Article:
I went to the DMV today for a replacement title for the S2000. Kris and I are selling it to Doyle, which means finding the title to complete the transfer. Some part of me believes I lost the title on purpose, because selling this car is much, much, much harder than selling the CRX, and selling that car was hard.
Selling this one is going to be fucking hard.
Sorry, Megan, Mom, but the curse word needed to be said. Cover Mirabelle's and Sam's eyes, please, because it's going to be that hard.
The car was the first big purchase Kris and I made together. The whole purchase was an adventure, and a story I certainly enjoy telling. We drove that car on various other adventures, including top down when we were looking for places for our wedding weekend. There are enough memories with the car that parting with it will be painful. Kris says he's okay with selling it: neither of us drives it much, we could use the money for the front yard landscaping, we'd have space in the garage again, Doyle would drive the car as it's meant to be driven. All good reasons for selling it, and yet the thought of selling it makes me cry.
It's one of those decisions I've made where I know it's the right decision intellectually, but emotionally it feels wrong. I keep going through the actions, bringing the decision closer with each step, but every step hurts.
Like going to the DMV today for the title.
I made an appointment, because that's the only way to deal with the DMV. Now, each time I've gone to the DMV, I've brought the printout of the appointment confirmation. And not once has the person behind the counter ever asked to see the print out. Not once, in years.
So, I didn't take the printout, or any documentation that said I had an appointment. I just showed up with the S2000's VIN in hand, on the insurance card.
As I was standing in line, a short fat man in an security uniform approached the line, and asked the woman in front of me if she had an appointment, the two of us standing in the appointment only line, right next to the completely empty non-appointment line. Yes, yes, she had an appointment, and lifted some piece of paper that proved beyond any shadow of a doubt with the officer-wanna-be that, yes, she had an appointment.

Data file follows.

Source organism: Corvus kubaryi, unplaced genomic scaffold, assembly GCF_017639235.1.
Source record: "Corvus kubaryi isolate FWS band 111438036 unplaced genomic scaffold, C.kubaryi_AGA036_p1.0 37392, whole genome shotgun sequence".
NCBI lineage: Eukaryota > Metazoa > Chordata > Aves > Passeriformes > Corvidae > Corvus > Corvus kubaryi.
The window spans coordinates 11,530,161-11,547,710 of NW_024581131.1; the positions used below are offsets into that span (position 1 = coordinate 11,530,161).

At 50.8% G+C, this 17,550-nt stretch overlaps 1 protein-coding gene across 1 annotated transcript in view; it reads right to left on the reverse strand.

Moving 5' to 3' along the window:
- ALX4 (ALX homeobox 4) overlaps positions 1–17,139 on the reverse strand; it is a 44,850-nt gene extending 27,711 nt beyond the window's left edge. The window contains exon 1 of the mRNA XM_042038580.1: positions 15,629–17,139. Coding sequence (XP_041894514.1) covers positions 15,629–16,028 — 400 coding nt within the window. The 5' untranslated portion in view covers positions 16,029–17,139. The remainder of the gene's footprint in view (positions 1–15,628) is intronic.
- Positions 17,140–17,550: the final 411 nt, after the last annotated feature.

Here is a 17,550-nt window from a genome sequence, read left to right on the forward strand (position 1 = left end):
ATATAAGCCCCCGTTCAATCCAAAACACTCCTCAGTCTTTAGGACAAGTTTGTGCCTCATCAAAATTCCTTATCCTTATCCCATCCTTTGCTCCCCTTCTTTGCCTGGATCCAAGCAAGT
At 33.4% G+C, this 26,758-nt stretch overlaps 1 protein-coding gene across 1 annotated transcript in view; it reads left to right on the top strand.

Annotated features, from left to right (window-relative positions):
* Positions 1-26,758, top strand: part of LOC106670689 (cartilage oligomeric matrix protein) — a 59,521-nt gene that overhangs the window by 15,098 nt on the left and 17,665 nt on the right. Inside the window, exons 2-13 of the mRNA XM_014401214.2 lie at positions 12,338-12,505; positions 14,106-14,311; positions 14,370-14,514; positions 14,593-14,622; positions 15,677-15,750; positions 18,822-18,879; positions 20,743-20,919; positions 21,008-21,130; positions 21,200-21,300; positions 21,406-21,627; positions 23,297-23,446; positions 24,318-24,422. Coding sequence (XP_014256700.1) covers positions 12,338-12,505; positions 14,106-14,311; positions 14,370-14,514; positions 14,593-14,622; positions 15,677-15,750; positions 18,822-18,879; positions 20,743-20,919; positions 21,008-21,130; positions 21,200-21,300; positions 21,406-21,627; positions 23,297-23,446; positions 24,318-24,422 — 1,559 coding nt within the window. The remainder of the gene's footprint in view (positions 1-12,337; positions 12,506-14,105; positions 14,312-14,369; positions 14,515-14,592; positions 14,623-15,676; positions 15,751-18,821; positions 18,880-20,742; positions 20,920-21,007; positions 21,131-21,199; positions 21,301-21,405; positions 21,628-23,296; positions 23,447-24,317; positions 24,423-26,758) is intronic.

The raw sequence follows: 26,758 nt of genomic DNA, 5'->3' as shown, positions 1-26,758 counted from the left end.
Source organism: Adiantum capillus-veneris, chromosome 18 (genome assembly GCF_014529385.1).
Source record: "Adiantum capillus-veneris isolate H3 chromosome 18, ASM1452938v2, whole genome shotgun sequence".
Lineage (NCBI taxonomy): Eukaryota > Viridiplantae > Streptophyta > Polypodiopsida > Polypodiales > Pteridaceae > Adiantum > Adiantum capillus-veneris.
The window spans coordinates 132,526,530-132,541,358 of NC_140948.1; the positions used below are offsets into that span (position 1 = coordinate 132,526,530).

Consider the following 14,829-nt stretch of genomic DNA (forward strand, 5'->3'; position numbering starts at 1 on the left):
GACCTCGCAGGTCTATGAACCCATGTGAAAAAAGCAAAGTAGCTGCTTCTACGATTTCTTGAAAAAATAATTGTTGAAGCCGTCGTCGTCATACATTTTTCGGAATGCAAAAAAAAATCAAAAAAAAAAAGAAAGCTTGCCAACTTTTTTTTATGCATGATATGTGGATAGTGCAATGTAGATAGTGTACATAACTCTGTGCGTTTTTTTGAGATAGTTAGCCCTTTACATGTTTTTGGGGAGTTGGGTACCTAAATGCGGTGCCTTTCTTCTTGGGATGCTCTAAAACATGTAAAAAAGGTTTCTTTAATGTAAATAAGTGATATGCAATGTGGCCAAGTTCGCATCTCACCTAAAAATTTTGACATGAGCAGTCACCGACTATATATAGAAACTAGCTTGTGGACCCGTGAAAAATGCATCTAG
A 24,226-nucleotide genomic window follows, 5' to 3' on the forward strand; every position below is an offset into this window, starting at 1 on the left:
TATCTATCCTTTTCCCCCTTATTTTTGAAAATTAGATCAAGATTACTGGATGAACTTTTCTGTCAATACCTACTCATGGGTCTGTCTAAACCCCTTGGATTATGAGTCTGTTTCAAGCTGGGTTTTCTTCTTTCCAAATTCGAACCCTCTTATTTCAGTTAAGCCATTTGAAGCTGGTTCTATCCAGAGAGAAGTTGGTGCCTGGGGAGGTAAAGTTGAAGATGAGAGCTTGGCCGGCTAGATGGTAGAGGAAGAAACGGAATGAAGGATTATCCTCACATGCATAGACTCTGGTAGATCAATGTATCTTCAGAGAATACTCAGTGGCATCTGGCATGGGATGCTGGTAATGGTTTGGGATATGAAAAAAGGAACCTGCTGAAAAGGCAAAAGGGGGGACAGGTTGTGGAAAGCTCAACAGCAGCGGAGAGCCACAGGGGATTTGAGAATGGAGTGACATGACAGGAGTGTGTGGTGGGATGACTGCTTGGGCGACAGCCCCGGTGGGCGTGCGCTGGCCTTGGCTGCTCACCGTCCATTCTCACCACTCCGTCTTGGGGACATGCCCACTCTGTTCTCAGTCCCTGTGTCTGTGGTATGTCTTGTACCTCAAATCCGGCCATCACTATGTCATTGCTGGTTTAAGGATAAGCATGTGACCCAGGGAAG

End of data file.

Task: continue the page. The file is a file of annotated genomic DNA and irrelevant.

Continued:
So, then the guy turned to me. "Do you have an appointment?" he asked.
"Where's your confirmation number?" he asked, noticing I had nothing in my hands.
"I didn't bring it," I stated, letting a little more annoyance out than I intended.
"You didn't bring your confirmation number?"
"No, I didn't bring my confirmation number," thinking, go away, small man, and bother someone else.
"Well, you need my confirmation number," he continued, all stern and gruff.
"No, I don't," I answered back.
He looked up at me for a moment, then, oh, wasn't he so funny, burst into a big smile and reached out to touch my arm, as I stepped away from him. "Oh, I'm just playing with you. They can look up your appointment information right there."
I didn't smile. If they really needed to look up my information, sure, they could. But they wouldn't look it up, because they never do. They don't need that information, they don't use it. Anyone can go up and say, why, yes, they do have an appointment, and the DMV will take that statement at face value. I knew this. The annoying man next to me knew this, too. Why waste the paper or brain cells with a meaningless number? Right. Don't.
So, the annoying doofus finally walked away, to harass the person standing behind me, as the woman in front of me walked away from the counter and I walked forward to talk to the person behind the counter.
But not before I saw her jam her finger into her ear, dig around for a moment, looking up at the ceiling not unlike the way Bella jams her whole back foot into her ear to dig around. She pulled her finger out, looked at it, and, oh, was this a defining moment in this adventure, decided NOT to put her finger in her mouth.
I'm not sure if the look of disgust swayed her in that decision.
I received the title request form to fill out and the number F92 from the ear lady, using the wrong hand, I might add, and went off to sit for a bit to wait.
Between annoying man and ear lady, I'm not sure this was exactly one of the better DMV I've had. Oh wait, yes, it is. At least this time the DMV didn't lose $550 of mine.
In the end, I guess annoyance trumps sadness. Kris told me I'm allowed to be sad about selling the car. I wish my new car actually felt like my car, and not still Katie's car. If it did, maybe selling the S2000 wouldn't be so hard.